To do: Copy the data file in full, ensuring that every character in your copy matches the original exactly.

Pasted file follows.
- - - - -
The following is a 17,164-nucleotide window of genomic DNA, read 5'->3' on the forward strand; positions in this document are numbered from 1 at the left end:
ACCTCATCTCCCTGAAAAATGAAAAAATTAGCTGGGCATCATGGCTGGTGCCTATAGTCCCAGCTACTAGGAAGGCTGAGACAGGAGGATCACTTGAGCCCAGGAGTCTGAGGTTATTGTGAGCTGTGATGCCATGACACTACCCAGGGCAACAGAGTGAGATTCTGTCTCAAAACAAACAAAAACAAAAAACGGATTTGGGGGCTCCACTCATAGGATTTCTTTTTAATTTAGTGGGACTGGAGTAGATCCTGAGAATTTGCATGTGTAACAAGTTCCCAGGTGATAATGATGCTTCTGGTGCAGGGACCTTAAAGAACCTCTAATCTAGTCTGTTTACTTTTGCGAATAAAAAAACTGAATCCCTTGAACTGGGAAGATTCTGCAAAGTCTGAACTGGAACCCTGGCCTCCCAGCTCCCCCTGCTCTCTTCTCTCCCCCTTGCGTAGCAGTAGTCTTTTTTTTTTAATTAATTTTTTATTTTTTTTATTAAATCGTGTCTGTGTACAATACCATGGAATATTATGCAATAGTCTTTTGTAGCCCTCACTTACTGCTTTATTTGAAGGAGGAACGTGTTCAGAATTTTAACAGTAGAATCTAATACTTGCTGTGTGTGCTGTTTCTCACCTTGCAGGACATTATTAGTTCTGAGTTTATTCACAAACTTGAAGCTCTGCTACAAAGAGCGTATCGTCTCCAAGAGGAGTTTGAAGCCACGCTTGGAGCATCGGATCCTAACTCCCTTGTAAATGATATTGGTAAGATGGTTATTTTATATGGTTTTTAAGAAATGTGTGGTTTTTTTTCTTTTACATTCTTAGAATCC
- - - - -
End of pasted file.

The following is a 17,164-nucleotide window of genomic DNA, read 5'->3' on the forward strand; positions in this document are numbered from 1 at the left end:
ACCTCATCTCCCTGAAAAATGAAAAAATTAGCTGGGCATCATGGCTGGTGCCTATAGTCCCAGCTACTAGGAAGGCTGAGACAGGAGGATCACTTGAGCCCAGGAGTCTGAGGTTATTGTGAGCTGTGATGCCATGACACTACCCAGGGCAACAGAGTGAGATTCTGTCTCAAAACAAACAAAAACAAAAAACGGATTTGGGGGCTCCACTCATAGGATTTCTTTTTAATTTAGTGGGACTGGAGTAGATCCTGAGAATTTGCATGTGTAACAAGTTCCCAGGTGATAATGATGCTTCTGGTGCAGGGACCTTAAAGAACCTCTAATCTAGTCTGTTTACTTTTGCGAATAAAAAAACTGAATCCCTTGAACTGGGAAGATTCTGCAAAGTCTGAACTGGAACCCTGGCCTCCCAGCTCCCCCTGCTCTCTTCTCTCCCCCTTGCGTAGCAGTAGTCTTTTTTTTTTAATTAATTTTTTATTTTTTTTATTAAATCGTGTCTGTGTACAATACCATGGAATATTATGCAATAGTCTTTTGTAGCCCTCACTTACTGCTTTATTTGAAGGAGGAACGTGTTCAGAATTTTAACAGTAGAATCTAATACTTGCTGTGTGTGCTGTTTCTCACCTTGCAGGACATTATTAGTTCTGAGTTTATTCACAAACTTGAAGCTCTGCTACAAAGAGCGTATCGTCTCCAAGAGGAGTTTGAAGCCACGCTTGGAGCATCGGATCCTAACTCCCTTGTAAATGATATTGGTAAGATGGTTATTTTATATGGTTTTTAAGAAATGTGTGGTTTTTTTTCTTTTACATTCTTAGAATCC